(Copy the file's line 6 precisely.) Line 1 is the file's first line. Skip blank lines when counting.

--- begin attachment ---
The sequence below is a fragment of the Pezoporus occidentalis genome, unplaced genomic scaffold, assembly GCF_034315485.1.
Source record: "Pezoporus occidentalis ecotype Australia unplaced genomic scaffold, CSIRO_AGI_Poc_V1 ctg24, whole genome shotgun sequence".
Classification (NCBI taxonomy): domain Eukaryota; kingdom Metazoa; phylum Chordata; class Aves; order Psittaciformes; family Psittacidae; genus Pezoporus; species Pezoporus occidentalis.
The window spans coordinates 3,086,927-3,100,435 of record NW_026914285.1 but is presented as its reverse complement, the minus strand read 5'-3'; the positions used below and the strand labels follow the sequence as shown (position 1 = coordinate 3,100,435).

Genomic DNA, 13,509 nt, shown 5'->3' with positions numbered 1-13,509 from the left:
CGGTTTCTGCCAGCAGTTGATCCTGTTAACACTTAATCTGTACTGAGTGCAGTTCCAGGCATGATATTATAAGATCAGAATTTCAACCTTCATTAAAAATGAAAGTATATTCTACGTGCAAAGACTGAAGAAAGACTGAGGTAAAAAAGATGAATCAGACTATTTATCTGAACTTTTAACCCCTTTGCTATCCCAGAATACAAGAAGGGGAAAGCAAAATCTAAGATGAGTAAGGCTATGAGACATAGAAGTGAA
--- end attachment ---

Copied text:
CGGTTTCTGCCAGCAGTTGATCCTGTTAACACTTAATCTGTACTGAGTGCAGTTCCAGGCATGATATTATAAGATCAGAATTTCAACCTTCATTAAAAATGAAAGTATATTCTACGTGCAAAGACTGAAGAAAGACTGAGGTAAAAAAGATGAATCAGACTATTTATCTGAACTTTTAACCCCTTTGCTATCCCAGAATACAAGAAGGGGAAAGCAAAATCTAAGATGAGTAAGGCTATGAGACATAGAAGTGAA